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# Help! Cutting angles for chair rail moulding

#1
05-12-00, 07:34 AM
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I'm in the process of wallpapering and adding moulding to the walls. I don't know what to do about the corners of the walls. What angle do I cut to get a smooth, connected look?

Thanks!!

#2
05-12-00, 03:26 PM
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Connie,
Take a look at http://doityourself.com/wallpaper/corners.htm
and see if it helps.

#3
05-13-00, 10:35 PM
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Connie,
The proper miter angle to cut for a moulding where it wraps around or through a square (90 degeree) corner is 45 degrees. This cut can be made with a miter saw. Look at the cuts on other trim in your house and you will see how the trim fits where it is cut at the corners. Practice on scrap pieces until you are comfortable using the saw and are satisfied with the look of the pieces you have fit together. Let me know if this makes sense and works for you when you put up your trim. I could give a much more complex explanation of some tricks for this process, but this should get you started.

#4
11-29-04, 01:01 PM
pulehoopo
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I could give a much more complex explanation of some tricks for this process
Angle is 133 degrees. The square end is 90 degrees. We cut the second piece to 43 degrees. We back cut the second piece. The bottom matches perfectly but the top doesn't. Any idea how we can fix this?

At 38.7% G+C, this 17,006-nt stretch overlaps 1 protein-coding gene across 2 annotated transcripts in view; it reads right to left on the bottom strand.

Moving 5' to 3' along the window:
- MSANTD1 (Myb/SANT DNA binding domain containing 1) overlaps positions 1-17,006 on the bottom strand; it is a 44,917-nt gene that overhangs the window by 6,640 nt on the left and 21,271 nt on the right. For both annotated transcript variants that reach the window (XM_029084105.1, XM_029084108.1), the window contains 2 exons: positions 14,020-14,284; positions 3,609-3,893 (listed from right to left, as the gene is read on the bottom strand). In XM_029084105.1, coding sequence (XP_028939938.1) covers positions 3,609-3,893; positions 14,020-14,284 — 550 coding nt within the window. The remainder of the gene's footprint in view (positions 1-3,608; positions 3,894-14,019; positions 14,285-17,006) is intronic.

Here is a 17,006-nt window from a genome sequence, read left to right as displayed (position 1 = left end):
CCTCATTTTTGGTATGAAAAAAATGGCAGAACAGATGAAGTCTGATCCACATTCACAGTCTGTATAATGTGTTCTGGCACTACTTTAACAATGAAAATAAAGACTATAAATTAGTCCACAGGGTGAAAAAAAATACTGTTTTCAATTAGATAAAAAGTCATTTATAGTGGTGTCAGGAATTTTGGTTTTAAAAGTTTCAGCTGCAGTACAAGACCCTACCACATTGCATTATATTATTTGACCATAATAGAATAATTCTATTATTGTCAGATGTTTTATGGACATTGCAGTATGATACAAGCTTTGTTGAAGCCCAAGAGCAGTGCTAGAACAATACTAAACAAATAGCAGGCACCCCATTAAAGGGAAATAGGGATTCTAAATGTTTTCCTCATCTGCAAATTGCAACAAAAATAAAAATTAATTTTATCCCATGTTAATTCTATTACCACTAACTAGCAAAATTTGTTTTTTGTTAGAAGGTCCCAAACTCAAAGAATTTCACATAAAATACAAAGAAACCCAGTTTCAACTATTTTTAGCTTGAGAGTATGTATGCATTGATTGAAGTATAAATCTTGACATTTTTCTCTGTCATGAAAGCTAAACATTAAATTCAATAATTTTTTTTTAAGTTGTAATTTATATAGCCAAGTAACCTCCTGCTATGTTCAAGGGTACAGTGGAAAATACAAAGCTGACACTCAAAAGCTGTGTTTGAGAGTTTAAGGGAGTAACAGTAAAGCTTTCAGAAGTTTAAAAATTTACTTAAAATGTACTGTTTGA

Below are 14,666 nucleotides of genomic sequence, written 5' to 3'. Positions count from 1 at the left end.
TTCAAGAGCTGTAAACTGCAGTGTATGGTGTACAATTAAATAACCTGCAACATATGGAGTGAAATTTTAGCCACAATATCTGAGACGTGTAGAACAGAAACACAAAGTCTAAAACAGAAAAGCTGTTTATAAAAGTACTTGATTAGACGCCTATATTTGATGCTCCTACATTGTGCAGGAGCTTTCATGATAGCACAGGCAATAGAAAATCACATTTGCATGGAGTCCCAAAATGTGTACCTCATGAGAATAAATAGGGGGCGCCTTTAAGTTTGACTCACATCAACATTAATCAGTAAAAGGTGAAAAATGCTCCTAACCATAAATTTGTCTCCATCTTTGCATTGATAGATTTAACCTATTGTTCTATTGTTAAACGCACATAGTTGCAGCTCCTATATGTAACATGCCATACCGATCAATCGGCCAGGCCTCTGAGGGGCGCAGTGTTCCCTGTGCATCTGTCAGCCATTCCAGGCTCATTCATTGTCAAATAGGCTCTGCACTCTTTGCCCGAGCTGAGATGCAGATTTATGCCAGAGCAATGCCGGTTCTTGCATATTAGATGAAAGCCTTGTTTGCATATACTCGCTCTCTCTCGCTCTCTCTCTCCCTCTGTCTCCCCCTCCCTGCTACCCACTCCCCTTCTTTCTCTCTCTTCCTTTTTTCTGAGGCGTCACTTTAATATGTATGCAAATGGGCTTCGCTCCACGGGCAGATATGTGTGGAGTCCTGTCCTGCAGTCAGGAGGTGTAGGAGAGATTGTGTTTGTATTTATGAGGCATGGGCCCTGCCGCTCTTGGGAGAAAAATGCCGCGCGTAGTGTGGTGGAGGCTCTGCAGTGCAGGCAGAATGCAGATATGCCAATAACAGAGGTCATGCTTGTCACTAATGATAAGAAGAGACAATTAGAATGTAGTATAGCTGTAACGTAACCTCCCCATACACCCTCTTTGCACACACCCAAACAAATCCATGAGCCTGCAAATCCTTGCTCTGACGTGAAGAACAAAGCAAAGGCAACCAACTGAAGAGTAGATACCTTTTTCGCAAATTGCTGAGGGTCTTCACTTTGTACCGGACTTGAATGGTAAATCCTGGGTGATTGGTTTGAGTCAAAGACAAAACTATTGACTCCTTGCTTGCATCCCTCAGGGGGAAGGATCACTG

#5
11-29-04, 04:40 PM
Sawdustguy
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If I'm figuring this correctly, 133-90=43 degs Divided by 2= 21.5 for each side.

If the bottom fits and the top doesn't slide a shim behind the top side and bring it together. Caulk the top edge and you'll never see it. If it's painted crown, you can caulk any imperfections in the actual miter too.

#6
11-30-04, 08:49 AM
Aarno
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I assume you're referring to ordinary flat backed rail molding. If so, you should cope the inside corners. If you're not familiar with coping, there are many web sites which describe the procedure in pictures and text.

Outside corners (if any) are fitted by beveling the rail ends where they meet. You would think that the bevel should be 45° - which it usually is. But not always because some walls are simply out of square. On inside corners, it won't matter because you're coping the rails. However, it does matter on outside corners.

What I usually do first is determine the outside corner angle. It should be 90°. But let's say it isn't. I get a t-bevel and copy the angle. Then transfer that angle to a piece of paper. At this point, I bisect it using an ordinary compass. Now you have two equal angles that total the outside angle. Set your miter saw to this angle and cut both ends to match. This should form your perfect outside angle. Sometimes the angle has to be "tweaked" just a bit, but not always. The point is that to make clean outside angles, both rail ends must be cut at the same angles. If not, they simply won't match up at the outside corners. And to repeat; inside corners should be coped.

Aarno

Last edited by Aarno; 11-30-04 at 09:10 AM.